Strands of Salvador

I wrote this kind-of poem last year after I found a strand of hair in my shower that looked exactly like Salvador Dali. I have revised this poem countless times since and I don’t think it will ever feel fully finished but as a writer, it forced me out of my comfort zone which is never a bad thing! Here it is:

Strands of Salvador

Salvador Dali lived and died in my shower and somehow that seems significant.

Plastered against the freshly-steamed shower wall,

His form was harsh,



Long face,

Curved nose,

A chin that would be strenuous to climb.

A strand of straggling hair,

Essentially dead,


Non-breathing found life in an accidental portrait of Salvador Dali.

But weeks later,



Downward-sliding Salvador befell the drain’s temptations.

I stopped conditioning my hair in protest because he was art.

He was a something,

A someone that captured my breath and fed it color and left me hungry for more.

Left me starving for more.


But art became even less subtle.

Art left the drain and hammered against a cardinal perched outside.

He chirped,



Pleaded, Look at me!

Look at me before you look at your email and read those churning,


Rattling words:

We are unable to offer you a position at this time.

Art was reactive and clunky.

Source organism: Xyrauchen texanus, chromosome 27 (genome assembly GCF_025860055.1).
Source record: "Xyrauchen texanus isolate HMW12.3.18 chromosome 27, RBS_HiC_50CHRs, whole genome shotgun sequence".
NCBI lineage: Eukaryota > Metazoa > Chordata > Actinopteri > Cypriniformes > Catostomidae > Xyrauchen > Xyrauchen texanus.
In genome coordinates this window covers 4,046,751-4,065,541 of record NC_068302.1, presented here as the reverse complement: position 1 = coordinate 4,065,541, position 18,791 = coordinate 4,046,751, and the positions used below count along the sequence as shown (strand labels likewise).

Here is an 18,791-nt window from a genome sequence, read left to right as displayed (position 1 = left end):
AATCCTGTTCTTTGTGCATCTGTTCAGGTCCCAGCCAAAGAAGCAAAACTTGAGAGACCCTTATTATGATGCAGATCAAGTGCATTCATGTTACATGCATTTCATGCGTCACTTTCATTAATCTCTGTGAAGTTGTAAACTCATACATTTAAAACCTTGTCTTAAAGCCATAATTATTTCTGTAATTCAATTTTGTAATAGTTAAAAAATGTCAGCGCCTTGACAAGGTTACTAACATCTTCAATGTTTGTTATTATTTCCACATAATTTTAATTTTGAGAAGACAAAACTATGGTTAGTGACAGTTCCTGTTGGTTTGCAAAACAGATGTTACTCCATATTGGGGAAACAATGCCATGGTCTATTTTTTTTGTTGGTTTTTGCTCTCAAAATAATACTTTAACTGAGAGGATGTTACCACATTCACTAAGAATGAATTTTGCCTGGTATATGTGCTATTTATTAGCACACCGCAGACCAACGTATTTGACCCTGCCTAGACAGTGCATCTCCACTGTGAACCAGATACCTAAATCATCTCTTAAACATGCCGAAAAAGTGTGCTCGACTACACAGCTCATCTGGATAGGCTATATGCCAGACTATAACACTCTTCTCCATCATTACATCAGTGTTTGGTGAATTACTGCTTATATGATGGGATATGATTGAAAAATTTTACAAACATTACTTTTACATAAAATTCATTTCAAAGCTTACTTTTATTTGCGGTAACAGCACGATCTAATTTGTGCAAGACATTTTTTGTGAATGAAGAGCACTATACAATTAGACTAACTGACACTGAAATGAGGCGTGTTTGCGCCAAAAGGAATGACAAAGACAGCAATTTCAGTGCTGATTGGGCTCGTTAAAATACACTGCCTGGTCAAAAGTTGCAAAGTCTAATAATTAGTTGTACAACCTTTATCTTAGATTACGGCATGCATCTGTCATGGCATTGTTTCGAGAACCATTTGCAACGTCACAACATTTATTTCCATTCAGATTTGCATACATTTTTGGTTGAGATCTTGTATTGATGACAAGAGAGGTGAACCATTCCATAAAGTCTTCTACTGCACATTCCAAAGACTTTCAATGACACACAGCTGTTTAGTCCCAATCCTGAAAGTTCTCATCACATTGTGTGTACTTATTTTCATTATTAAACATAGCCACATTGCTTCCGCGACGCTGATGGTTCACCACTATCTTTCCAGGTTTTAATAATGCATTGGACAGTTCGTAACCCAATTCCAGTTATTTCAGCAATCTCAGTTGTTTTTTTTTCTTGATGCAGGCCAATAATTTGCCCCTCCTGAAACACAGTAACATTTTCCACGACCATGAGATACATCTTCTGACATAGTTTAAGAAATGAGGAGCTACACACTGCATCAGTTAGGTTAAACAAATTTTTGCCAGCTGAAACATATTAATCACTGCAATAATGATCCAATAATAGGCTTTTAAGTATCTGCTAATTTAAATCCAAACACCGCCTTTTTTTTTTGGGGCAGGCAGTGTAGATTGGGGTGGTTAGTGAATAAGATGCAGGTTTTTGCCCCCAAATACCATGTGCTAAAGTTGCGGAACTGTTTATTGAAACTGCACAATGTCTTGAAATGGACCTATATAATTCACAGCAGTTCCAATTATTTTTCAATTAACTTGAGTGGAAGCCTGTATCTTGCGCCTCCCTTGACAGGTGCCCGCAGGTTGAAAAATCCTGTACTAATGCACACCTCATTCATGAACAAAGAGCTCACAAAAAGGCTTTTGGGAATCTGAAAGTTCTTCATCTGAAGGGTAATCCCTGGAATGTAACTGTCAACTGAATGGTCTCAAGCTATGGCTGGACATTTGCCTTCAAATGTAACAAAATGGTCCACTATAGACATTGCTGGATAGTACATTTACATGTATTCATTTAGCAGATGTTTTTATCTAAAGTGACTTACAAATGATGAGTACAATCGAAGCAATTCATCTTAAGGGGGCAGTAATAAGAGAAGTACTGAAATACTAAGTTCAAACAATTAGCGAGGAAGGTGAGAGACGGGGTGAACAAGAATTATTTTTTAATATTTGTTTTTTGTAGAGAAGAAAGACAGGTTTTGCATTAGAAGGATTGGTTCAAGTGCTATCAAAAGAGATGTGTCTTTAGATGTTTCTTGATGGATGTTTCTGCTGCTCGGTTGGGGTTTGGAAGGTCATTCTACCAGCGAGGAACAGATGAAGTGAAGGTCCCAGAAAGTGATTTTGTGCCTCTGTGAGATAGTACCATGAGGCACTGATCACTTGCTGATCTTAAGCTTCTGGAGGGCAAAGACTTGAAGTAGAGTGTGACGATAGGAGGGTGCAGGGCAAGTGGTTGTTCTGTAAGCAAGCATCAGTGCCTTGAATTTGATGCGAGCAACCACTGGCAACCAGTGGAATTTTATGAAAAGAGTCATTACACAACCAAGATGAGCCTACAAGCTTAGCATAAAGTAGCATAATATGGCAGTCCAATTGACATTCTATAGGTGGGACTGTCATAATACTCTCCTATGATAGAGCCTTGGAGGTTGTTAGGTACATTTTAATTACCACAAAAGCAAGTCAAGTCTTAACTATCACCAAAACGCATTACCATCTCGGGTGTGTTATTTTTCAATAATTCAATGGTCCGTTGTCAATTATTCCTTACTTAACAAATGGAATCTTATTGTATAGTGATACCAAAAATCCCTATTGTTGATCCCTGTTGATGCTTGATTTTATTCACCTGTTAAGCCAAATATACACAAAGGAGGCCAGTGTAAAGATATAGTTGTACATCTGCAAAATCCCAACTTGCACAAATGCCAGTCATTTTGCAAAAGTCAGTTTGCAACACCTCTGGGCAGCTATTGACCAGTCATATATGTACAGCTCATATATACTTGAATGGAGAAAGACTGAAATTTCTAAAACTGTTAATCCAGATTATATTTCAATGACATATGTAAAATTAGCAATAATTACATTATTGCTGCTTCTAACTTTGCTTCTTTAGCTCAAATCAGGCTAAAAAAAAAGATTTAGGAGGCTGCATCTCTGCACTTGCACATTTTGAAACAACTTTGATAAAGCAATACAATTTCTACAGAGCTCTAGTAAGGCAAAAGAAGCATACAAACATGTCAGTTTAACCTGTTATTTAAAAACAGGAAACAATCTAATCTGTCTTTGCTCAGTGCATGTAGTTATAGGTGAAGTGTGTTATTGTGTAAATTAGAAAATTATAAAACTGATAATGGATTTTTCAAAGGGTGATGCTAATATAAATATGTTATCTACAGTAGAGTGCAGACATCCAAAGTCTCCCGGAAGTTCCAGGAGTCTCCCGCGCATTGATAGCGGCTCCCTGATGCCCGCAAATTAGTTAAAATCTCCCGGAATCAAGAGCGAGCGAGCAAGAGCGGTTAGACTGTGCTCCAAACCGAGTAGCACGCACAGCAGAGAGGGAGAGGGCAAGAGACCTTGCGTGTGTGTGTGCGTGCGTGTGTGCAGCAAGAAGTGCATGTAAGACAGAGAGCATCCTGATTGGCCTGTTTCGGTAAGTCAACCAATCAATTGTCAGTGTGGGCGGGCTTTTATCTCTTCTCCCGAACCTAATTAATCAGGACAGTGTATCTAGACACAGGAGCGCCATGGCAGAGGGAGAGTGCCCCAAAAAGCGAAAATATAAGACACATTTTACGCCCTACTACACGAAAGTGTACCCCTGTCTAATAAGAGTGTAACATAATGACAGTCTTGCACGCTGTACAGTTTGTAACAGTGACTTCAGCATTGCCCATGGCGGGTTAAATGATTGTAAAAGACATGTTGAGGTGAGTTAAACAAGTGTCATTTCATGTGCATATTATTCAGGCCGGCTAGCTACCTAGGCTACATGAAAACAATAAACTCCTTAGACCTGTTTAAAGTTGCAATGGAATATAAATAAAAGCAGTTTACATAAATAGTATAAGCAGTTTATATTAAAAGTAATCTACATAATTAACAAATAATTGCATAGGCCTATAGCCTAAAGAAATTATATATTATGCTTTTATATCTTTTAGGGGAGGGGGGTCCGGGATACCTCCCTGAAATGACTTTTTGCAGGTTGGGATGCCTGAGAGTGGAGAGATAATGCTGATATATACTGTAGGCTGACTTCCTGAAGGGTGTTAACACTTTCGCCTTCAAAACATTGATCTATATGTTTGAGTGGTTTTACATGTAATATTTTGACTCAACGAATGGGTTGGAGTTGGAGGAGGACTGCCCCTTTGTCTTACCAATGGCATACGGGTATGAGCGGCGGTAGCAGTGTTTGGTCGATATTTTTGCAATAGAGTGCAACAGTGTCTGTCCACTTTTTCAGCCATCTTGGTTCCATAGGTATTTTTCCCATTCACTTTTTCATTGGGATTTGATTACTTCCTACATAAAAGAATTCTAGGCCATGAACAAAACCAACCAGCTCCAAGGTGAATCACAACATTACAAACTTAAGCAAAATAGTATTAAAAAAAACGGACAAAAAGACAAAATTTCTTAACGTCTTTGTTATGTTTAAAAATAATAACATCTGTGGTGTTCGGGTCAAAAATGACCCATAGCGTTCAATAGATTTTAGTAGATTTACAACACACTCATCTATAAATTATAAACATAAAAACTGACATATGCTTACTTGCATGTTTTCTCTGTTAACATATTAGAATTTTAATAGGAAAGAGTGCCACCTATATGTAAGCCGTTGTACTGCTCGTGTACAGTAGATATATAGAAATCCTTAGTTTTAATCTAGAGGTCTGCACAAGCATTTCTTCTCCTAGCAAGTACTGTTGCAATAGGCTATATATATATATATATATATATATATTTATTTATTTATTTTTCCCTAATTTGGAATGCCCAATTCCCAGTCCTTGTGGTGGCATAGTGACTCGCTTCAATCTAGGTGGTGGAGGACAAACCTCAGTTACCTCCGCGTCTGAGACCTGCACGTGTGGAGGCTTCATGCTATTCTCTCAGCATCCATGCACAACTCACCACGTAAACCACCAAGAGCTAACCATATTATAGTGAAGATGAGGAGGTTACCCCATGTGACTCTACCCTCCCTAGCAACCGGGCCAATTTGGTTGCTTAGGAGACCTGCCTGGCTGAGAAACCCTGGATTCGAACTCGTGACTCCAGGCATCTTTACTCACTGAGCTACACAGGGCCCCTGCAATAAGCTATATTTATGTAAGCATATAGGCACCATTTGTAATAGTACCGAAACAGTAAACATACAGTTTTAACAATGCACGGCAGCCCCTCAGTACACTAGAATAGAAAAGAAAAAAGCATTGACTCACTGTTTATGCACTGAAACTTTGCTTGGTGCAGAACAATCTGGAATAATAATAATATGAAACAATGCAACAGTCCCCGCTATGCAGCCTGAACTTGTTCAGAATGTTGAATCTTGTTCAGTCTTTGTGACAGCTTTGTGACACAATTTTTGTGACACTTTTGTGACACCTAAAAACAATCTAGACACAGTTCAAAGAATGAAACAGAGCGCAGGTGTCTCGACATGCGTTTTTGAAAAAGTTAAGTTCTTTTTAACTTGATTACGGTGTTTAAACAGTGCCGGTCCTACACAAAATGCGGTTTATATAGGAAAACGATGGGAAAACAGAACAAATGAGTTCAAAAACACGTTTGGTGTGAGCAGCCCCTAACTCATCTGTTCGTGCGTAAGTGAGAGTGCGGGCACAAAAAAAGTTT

Always crying,

And sighing,

And pacing.

Feeling something,

So deeply that the most alive parts were hammered and blanched.


Art became the seething pariah.

Barred from position,



Never knowing why.


Still, he learned to let those blotchy red paint strokes stream from his eyes,

Down a weathered canvas that would be strenuous for anyone else to climb.

And he learned how much more interesting breaths sound when they cave and climb.

He misunderstood and misinterpreted.

He was a wet painting dancing around a much larger wet painting.

He was Walt Whitman sounding his barbaric yawp over the rooftops of the world.

And he interpreted a barbaric yawp as simply noticing.


Then art found shelter in the underwing of a duck bathing in the pond.

He noticed that duck underwings are over-the-top green.

Suddenly, it seemed more important to care about that,

About that duck bathing in the pond,

Then all the other things that never had to be noticed.

All the other things that just were.

And he started to wonder if just noticing was barbaric.


Art was a digger,

Always stomping,

Always sighing,

Soon tearing into the atmosphere that flowed a certain way before he got there.

Now, art is a disturbance.

He is grotesque.

He is gorgeous.

He misses his sudsy painter.

So I dig and chisel until I find him again.

Until I am fed on the welts of paint bubbling around,

Foaming inside,

Frothing into belief.

I’m the one holding the paint brush.


So when it starts with Salvador Dali living and dying in my shower, it doesn’t end there.

Because there is a fiercely beautiful cardinal outside of my window screaming, notice me!

And there is another foreign shape in my shower whispering, notice me.

And there is something inside that churns and spits and rattles.

A voice that stumbles,


Twangs like a taut strand of Salvador.

I notice.


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